A lot of the book goes in a slightly mystical direction as he reflects on his relationship to the boat, the Earth, and the elements. Some of this is a bit maudlin: all the stuff about seabirds and dolphins, for instance. However, the Cape Horn chapters are quite something: there's a magnificent extended description of standing by the mast watching an approaching gale that turns into a gloriously unselfconscious sex-scene between him and the mighty ocean. More D.H. Lawrence than Herman Melville, but with a decidedly French twist. And the descriptions of his inner debate as he tries to decide whether or not to return to Europe after passing Cape Horn are wonderful stream-of-consciousness stuff, clearly taken straight from his log. He never really explicitly discusses why he reached the decision he did (in the end, it looks as though he left it to the wind to decide), but it does give you a fascinating insight into what it must have been like for him to struggle with that decision.

On a more prosaic level, the book comes with a long technical appendix packed with good advice for anyone brave enough to want to follow his low-tech approach to sailing. Book and appendix are illustrated with Moitessier's clear, simple, drawings, and there is also a good selection of colour photos, intriguingly presented without captions (in the French 1971 edition, at least).

Very much of its time, a little naïve and solipsistic in its world-view, but still definitely one of the better things that came out of the sixties. ( )
2 rösta thorold | Aug 14, 2012 |
There is an old and, these days, rather politically incorrect joke about the first [insert nationality of your choice] man to win of the Tour de France, who was so pleased with himself he did a lap of honour and hasn't been heard from since. The humour derives from the transparent ridiculousness of the scenario, but that's in essence exactly what Bernard Moitessier did: this memoir, largely extracted from his ships logs, is the story of the Frenchman who, when leading the round the world yacht race and in the home straight, peeled off went round again. Only he didn't make it to the finish line first.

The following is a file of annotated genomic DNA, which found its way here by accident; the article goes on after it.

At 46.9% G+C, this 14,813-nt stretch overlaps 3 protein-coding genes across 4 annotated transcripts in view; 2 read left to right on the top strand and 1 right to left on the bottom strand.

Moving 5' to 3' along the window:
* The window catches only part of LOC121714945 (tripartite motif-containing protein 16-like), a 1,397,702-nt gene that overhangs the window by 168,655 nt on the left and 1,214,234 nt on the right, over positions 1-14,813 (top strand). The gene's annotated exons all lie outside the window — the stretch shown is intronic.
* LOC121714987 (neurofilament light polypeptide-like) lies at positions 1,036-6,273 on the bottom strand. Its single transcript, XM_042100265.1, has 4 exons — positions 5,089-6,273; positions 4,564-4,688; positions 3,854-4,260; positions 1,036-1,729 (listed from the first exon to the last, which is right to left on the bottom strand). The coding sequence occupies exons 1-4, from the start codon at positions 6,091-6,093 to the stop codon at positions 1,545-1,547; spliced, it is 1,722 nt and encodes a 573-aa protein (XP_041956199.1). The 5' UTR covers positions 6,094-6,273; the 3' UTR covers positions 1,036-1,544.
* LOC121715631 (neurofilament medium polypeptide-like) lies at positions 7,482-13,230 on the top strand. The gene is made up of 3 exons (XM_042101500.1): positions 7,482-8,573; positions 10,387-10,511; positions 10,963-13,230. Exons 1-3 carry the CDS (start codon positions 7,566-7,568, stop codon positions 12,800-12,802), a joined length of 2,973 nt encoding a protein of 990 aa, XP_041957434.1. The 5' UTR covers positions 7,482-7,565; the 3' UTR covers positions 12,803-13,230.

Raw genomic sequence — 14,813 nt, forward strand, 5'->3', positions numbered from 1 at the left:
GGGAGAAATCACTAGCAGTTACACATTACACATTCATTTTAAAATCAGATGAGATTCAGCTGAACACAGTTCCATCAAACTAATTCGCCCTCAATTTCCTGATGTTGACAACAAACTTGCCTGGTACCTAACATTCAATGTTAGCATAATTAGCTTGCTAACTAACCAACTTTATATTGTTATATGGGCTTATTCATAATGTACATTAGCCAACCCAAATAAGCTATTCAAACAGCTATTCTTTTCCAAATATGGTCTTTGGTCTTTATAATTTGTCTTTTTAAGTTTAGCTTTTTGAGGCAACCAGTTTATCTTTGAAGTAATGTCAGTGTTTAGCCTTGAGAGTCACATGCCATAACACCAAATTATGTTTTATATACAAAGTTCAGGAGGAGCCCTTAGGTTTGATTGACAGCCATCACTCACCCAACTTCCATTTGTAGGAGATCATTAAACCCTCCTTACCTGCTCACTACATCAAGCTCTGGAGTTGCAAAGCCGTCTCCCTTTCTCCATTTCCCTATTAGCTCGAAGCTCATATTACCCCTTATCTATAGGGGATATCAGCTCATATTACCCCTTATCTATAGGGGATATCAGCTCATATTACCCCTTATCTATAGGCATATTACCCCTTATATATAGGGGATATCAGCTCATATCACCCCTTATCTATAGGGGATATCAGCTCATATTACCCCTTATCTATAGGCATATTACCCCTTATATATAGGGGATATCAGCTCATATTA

Now that in itself would be a pretty extraordinary story - a certified classic sea-dog's yarn of the 20th Century - but because it happened in the wake (if you'll excuse the pun) of infinitely stranger behaviour from fellow competitor Donald Crowhurst, it has only ever achieved the lesser status of an interesting historical side-bar. For Moitessier's unexpected change of tack (if you'll excuse the pun) crystallised an even more bizarre - and tragic - chain of events which had been unfolding aboard Crowhurst's boat, the Teignmouth Electron. None of Crowhurst's story is covered here, however (at the time Moitessier was ploughing around the Cape of Good Hope none the wiser, so that's hardly surprising) but those interested in Crowhurst's tragic tale are warmly recommended The Strange Last Voyage of Donald Crowhurst and the fine Channel 4 Film Deep Water, both of which also cover Moitessier's race in some detail.

This is nonetheless a highly readable memoir of an unusually solitary man and, at times, is a vivid articulation of his his view of his place on the planet and his relationship with the elements. Moitessier was a genuine romantic, an anti-modernist to boot, and interlaced his narrative of the long journey (all good Boys' Own stuff) with quite profound ruminations on God, Grace, the Planet and the Eternal Horizon. To my surprise I found the book became less interesting as it progressed, when you would expect quite the contrary. However enthusiastic he is about ruminating on the place of man in the cosmos, Moitessier doesn't really explain, or embark upon any deep inner analysis of, his reasons for unexpectedly opting for another crack at the southern ocean over a tearful reunion with his wife and children.

The treatment of that last part of the voyage is peremptory and the book finishes somewhat abruptly on an atoll in Tahiti. An interesting read, but I would recommend the Crowhurst story as a prelude. ( )
2 rösta ElectricRay | Jul 9, 2008 |
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The Long Way is Bernard Moitessier's own incredible story of his participation in the first Golden Globe Race, a solo, non-stop circumnavigation rounding the three great Capes of Good Hope, Leeuwin, and the Horn. For seven months, the veteran seafarer battled storms, doldrums, gear-failures, knock-downs, as well as overwhelming fatigue and loneliness. Then, nearing the finish, Moitessier pulled out of the race and sailed on for another three months before ending his 37,455-mile journey in Tahiti. Not once had he touched land.